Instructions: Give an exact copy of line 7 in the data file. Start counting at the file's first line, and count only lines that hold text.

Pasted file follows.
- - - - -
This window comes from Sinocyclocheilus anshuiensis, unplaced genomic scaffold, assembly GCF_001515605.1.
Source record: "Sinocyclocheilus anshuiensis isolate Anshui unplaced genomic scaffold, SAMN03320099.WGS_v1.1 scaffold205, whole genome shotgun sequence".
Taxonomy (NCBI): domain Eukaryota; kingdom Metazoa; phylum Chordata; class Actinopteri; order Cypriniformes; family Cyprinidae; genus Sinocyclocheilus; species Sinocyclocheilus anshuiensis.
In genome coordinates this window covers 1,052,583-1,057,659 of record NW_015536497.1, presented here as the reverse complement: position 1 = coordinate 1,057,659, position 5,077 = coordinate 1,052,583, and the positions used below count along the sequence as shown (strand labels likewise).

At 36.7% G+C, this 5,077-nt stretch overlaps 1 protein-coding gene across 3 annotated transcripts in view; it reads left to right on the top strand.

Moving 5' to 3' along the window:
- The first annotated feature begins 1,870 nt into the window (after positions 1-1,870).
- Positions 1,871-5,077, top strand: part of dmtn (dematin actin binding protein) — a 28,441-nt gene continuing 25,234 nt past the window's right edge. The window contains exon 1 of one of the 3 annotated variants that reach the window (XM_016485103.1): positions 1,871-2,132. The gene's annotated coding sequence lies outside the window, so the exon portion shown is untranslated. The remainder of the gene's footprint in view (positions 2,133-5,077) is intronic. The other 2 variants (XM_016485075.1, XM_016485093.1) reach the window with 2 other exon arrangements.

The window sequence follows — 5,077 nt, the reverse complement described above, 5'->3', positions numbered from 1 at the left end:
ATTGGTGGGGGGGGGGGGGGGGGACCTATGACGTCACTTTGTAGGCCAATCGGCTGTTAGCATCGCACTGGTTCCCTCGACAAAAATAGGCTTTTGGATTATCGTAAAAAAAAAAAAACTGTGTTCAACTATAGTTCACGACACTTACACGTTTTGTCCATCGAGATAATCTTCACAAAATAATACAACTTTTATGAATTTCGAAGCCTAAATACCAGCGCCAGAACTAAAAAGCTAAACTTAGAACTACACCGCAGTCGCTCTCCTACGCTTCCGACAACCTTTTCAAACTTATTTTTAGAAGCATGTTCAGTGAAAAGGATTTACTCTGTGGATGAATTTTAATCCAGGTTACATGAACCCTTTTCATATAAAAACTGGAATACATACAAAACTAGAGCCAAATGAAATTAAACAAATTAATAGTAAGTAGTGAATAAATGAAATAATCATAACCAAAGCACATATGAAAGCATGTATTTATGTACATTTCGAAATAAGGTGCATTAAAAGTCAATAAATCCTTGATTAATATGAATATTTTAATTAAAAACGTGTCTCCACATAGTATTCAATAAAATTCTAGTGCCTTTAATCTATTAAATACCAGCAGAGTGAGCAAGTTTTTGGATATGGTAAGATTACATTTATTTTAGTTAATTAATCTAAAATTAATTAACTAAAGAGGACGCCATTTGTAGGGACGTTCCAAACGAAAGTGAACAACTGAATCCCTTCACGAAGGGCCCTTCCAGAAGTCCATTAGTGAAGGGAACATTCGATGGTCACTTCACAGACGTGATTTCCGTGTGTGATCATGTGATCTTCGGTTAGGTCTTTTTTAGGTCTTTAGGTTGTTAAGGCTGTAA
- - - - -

- The first annotated feature begins 1,870 nt into the window (after positions 1-1,870).